This parameter defines the accuracy tolerance to be achieved when inter-comparing pairs of input image data arrays to determine their relative scale-factor. It is only used if the inter-comparison is to be performed iteratively, which will be the case if (a) both the SCALE and ZERO parameters have been set to TRUE, or (b) SCALE has been set to TRUE and statistical error (variance) information obtained from the input images is being used to weight the data during the inter-comparison.

The value given for TOLS specifies the tolerable fractional error in the estimation of the relative scale-factor between any pair of input images. This value must be positive. [0.001]

This parameter defines the accuracy tolerance to be achieved when inter-comparing pairs of input image data arrays to determine their relative zero-points. It is only used if the inter-comparison is to be performed iteratively, which will be the case if both the SCALE and ZERO parameters have been set to TRUE.

The value given for TOLZ specifies the tolerable absolute error in the estimation of the relative zero-point between any pair of input images whose relative scale-factor is unity. If the relative scale-factor is also being estimated, then the value used is multiplied by this relative scale-factor estimate (which reflects the fact that an image with a larger data range can tolerate a larger error in estimating its zero-point). The TOLS value supplied must be positive. [0.05]

The value of this parameter specifies whether statistical error (variance) information contained in the input images should be used to weight the input data when they are combined to produce the output mosaic. This parameter is only used if all the input images contain variance information, in which case the default behaviour is to use this information to correctly weight the data values being combined. If output variances are to be generated (specified by the GENVAR parameter) then this parameter (and GENVAR) should be set TRUE.

If insufficient input variance information is available, or if USEVAR is set to FALSE, then weights are instead derived from the scale-factor corrections applied to each image (see the WEIGHTS parameter for details); unit weight is used if no scale-factor corrections are being applied. Alternatively, explicit weights may be given for each input image via the WEIGHTS parameter.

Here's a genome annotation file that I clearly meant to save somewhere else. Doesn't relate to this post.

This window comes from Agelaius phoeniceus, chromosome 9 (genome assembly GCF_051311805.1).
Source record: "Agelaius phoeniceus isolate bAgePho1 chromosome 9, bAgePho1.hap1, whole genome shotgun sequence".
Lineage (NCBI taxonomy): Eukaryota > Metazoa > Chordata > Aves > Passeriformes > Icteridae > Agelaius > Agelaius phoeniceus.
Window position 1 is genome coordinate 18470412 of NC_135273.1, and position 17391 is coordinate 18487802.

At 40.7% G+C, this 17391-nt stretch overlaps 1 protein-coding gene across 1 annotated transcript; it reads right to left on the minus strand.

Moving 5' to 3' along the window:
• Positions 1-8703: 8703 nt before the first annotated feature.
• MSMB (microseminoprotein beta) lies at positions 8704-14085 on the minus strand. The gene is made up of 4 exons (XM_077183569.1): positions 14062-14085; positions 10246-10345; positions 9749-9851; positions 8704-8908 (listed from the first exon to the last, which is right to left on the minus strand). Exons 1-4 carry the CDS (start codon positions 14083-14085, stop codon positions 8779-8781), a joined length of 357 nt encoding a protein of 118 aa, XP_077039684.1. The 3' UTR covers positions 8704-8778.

If you want to add estimated variances to the output image (based on the natural variations of the input images) and all your input images contain variances then you will need to set this parameter FALSE (see GENVAR).

[TRUE]

##### WEIGHTS( ) = _REAL (Read)
A set of positive weighting factors to be used to weight the input images when they are combined. If this parameter is used, then one value should be given for each input image and the values should be supplied in the same order as the input images. If a null (!) value is given (the default) then a set of weights will be generated internally - these will normally all be unity unless scale-factor corrections are being applied (see the SCALE parameter), in which case the reciprocal of the scale factor correction for each input image is used as its weight. This corresponds to the assumption that variance is proportional to data value in each input image.

This parameter is only used if the USEVAR parameter is set to FALSE or if one or more of the input images does not contain variance information. Otherwise, the input variance values are used to weight the input data when they are combined. [!]

This parameter specifies whether MAKEMOS should attempt to adjust the input data values by applying zero-point (i.e. additive) corrections before combining them into a mosaic. This would be appropriate, for instance, if a series of images had been obtained with differing background (sky) values; to combine them without correction would yield a mosaic with discontinuities at the image edges where the data values differ.